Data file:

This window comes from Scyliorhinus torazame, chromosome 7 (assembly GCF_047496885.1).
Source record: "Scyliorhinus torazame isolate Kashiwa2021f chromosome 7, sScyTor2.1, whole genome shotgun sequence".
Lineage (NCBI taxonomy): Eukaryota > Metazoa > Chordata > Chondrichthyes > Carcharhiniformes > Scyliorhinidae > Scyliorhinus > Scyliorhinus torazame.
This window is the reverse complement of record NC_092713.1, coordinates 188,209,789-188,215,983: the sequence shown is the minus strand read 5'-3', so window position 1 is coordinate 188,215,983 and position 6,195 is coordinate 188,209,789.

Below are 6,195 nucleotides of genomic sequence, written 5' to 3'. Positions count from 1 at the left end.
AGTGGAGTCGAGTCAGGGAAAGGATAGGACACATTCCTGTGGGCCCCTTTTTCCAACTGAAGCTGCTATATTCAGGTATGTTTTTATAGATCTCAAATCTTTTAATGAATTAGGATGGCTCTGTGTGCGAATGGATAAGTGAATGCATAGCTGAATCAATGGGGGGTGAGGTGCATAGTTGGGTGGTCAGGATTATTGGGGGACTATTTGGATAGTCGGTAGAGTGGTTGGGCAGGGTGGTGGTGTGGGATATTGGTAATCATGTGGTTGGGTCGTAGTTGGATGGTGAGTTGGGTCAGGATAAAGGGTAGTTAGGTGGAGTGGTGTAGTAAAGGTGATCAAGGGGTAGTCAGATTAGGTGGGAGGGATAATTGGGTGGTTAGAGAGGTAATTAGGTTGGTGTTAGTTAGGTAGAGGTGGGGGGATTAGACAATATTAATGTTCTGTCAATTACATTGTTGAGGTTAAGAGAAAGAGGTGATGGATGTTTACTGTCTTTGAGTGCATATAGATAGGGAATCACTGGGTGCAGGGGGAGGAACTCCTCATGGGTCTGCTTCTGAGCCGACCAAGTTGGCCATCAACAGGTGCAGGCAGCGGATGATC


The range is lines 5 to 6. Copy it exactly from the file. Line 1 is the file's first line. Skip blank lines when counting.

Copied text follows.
Below are 6,195 nucleotides of genomic sequence, written 5' to 3'. Positions count from 1 at the left end.
AGTGGAGTCGAGTCAGGGAAAGGATAGGACACATTCCTGTGGGCCCCTTTTTCCAACTGAAGCTGCTATATTCAGGTATGTTTTTATAGATCTCAAATCTTTTAATGAATTAGGATGGCTCTGTGTGCGAATGGATAAGTGAATGCATAGCTGAATCAATGGGGGGTGAGGTGCATAGTTGGGTGGTCAGGATTATTGGGGGACTATTTGGATAGTCGGTAGAGTGGTTGGGCAGGGTGGTGGTGTGGGATATTGGTAATCATGTGGTTGGGTCGTAGTTGGATGGTGAGTTGGGTCAGGATAAAGGGTAGTTAGGTGGAGTGGTGTAGTAAAGGTGATCAAGGGGTAGTCAGATTAGGTGGGAGGGATAATTGGGTGGTTAGAGAGGTAATTAGGTTGGTGTTAGTTAGGTAGAGGTGGGGGGATTAGACAATATTAATGTTCTGTCAATTACATTGTTGAGGTTAAGAGAAAGAGGTGATGGATGTTTACTGTCTTTGAGTGCATATAGATAGGGAATCACTGGGTGCAGGGGGAGGAACTCCTCATGGGTCTGCTTCTGAGCCGACCAAGTTGGCCATCAACAGGTGCAGGCAGCGGATGATC